One of the other interesting features of this competition is that, unlike so many other collegiate competitions, it focuses not on the physical car but on the control of the car. SAE and GM expect that students will learn a wide range of skills connected to the dynamic systems and controls area, with the list including:
Sensor Mounting and Wiring
Basic Controls—Brakes, Steering, Propulsion
Map Database Operation
Complex Algorithm Development
Data fusion from sensor set
The controls knowledge students need to learn and implement covers several different areas. To start with, there is classical control theory; if you know that the steering angle should be a certain value, a simple feedback loop could be used. Many automotive-focused controls faculty probably have similar examples in their classes. Of course, since all of this is being implemented on a digital computer, digital control is relevant. Discrete-event control comes into play as well. If the sensors detect a stop sign, then the car needs to change from simply maintaining its speed and staying in the lane to a state where it slows and comes to a stop. This is a lot more complex than simply “stomping on the brakes”, as the goal is to get the car to stop as close as possible to the line on the pavement without exceeding given limits on deceleration. The rules also indicate that teams should try to complete the course in the minimum possible time, so a team that decides to play it extremely safe and begin stopping long before reaching the sign may not do as well.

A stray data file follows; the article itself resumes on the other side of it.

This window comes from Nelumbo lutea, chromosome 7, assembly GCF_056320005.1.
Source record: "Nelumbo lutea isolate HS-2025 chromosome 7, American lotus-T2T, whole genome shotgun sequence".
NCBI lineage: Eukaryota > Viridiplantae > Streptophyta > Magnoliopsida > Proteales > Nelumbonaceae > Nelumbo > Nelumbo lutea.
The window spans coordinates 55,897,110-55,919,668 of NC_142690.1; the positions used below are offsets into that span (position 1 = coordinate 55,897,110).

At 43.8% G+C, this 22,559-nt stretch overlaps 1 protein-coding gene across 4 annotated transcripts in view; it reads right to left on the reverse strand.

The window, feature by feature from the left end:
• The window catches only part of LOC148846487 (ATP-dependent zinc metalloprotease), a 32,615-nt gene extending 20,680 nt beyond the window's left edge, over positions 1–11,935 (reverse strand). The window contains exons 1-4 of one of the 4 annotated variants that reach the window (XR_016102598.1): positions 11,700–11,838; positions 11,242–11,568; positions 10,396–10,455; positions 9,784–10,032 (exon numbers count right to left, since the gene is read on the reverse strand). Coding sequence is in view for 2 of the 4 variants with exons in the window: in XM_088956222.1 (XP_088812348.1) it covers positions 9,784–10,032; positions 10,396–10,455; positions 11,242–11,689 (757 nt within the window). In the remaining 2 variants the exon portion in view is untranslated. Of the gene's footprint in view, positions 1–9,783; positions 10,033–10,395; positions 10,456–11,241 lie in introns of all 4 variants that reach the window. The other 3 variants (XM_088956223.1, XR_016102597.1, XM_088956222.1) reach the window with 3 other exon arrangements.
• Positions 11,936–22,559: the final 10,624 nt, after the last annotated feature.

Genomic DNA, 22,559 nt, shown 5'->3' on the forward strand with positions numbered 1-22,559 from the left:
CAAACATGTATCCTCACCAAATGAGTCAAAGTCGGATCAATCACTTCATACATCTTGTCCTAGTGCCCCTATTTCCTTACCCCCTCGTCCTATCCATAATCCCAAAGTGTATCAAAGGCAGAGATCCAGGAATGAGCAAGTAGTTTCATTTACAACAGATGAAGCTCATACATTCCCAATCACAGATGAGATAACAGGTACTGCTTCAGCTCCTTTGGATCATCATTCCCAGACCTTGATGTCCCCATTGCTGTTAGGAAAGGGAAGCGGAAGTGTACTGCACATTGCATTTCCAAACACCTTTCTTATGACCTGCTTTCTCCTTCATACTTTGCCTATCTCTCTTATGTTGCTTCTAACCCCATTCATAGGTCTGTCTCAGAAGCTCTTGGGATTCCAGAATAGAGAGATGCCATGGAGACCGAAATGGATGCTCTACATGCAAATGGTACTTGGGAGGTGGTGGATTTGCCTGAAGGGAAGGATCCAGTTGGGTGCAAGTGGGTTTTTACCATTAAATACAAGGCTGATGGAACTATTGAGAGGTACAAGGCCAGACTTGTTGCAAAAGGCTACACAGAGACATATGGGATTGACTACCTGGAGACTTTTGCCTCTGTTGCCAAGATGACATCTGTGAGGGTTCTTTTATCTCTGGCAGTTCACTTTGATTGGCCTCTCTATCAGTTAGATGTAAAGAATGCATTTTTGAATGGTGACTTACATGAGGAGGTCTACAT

There are a lot of complex issues involved in achieving these goals. Some of them have to do with imperfect information; in a textbook problem, you typically have better defined problems than teams see in this Challenge. In real life, we don’t know exactly what the dynamic model of the car is, or exactly how the tires interact with the pavement. Students need to work with models that are limited in information, and they may not be accurate in all conditions. This means a controller could be designed using a model to be feasible and “pretty close”, but the final tuning of the controller can’t be accomplished purely through modeling. Other issues have to do with strategy; if you’re approaching an obstacle in the right lane of a three-lane road, there is only one choice-move to the middle lane to avoid it. But if you’re in the middle lane and see an obstacle, you could move to either the right or the left. Which do you choose? Do you always move to the right? Always to the left? Or perhaps flip a coin (or the computational equivalent, which would involve a random number generator)? In theory, if you had perfect knowledge of everything ahead, you could simulate and figure out some “optimal” choice-for example, the one that would have the fewest number of lane changes. That isn’t always possible, though, as any person who’s chosen a lane when driving on a crowded road and later cursed the choice knows. We don’t know what’s ahead in enough detail to be able to determine the optimal choices for a trip. And of course, once the overall strategy has been decided and a controller designed, there are issues of tuning gains, programming the controller, and testing it out. One of the big challenges early on in the effort is interfacing with the car-making sure that the computer gives the proper signals in a form the car can “understand”, so that it will do what’s intended. That’s one of the key things that has to be done right before any other goals can be met. As the competition goes on, no one can say for sure what the biggest hurdles will be in future years-especially since no team knows exactly what the rules will be or what tasks the car will have to execute. It’s reasonably certain, though, that in one of those future years, moving obstacles will be added to the course. What else could be present? Perhaps different types of signs that the car has to respond to, or traffic cones, or stoplights. A quick look at all the different things a typical driver encounters every day gives plenty of ideas for what might be incorporated.